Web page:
Clearly, in this sense, George Bush's new book, Decision Points, is not "an autobiography" in the classical sense. There is no attempt to look back at his life and to re-examine it in any forensic, rigorous or self-critical manner -- nor, to his credit, does he claim to have done so. Nor has he not sought to take a certain event or phase or slice of his life to chronicle and re-examine, as in a memoir -- a confessional genre that has achieved extraordinary popularity in recent years.
Decision Points, as a selective account of his whole life, therefore falls into the category of "memoirs" -- a very old, and from a literary and historical point of view, perfectly respectable genre that goes back more than two thousand years to the Greeks.
I'd like to quote again from my little book on biography. "One of the first writers in this genre," I wrote,
"was the Greek general Xenophon, who had already written a superb biography of Cyrus the Younger, but had his own personal story to tell. In 401 B.C. he had marched with Cyrus in the grand campaign to seize the throne of Persia, and had then helped lead the Retreat of the Ten Thousand when Cyrus failed and was killed. Xenophon's memoirs, Anabasis or The Persian Expedition, written about forty years later, and in the third person, became a classic of classical times. Written circa 370 B.C. it still has the ring of lived experience in the face of death and the breakdown of an army's morale:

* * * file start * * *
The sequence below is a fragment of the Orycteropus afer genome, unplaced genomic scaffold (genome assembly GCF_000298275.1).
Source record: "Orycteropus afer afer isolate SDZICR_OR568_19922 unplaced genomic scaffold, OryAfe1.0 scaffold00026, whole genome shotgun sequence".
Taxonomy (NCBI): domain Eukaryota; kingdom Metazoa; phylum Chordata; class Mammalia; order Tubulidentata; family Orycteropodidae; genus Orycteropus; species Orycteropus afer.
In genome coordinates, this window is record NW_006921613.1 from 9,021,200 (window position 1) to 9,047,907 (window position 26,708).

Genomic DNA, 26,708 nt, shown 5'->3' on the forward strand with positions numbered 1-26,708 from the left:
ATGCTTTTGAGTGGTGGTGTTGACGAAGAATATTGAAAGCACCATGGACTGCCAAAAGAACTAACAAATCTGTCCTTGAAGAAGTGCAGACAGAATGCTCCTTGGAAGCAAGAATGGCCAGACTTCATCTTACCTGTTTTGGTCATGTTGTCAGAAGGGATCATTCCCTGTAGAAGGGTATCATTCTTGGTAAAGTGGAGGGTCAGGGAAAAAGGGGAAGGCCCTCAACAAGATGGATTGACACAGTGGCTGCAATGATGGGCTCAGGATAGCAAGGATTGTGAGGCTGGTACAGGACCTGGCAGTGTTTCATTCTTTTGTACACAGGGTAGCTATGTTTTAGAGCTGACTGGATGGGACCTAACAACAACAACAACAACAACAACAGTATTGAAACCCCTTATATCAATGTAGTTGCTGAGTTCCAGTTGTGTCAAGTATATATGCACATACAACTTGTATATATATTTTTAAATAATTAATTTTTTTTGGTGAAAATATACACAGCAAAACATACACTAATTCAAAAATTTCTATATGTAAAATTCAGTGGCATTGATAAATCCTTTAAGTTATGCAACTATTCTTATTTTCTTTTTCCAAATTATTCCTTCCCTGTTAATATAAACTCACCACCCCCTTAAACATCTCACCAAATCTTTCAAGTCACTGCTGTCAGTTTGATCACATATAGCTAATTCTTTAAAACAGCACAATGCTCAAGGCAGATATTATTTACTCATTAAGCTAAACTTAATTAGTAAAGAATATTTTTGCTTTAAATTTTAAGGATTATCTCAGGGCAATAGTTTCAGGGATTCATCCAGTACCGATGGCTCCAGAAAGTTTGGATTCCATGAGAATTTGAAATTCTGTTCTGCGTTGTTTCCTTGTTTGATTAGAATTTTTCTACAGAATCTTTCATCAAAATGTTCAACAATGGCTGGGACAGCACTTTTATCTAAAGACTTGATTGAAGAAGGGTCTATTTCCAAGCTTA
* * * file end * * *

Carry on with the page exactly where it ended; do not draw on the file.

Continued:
"Some people brought charges against Xenophon, alleging that they had been beaten by him and making the basis of their accusations that he had behaved in an overbearing manner. Xenophon asked the man who had spoken first to say where the incident had taken place. 'It happened,' he said, 'in the place where we were dying of cold and where there was all that snow.'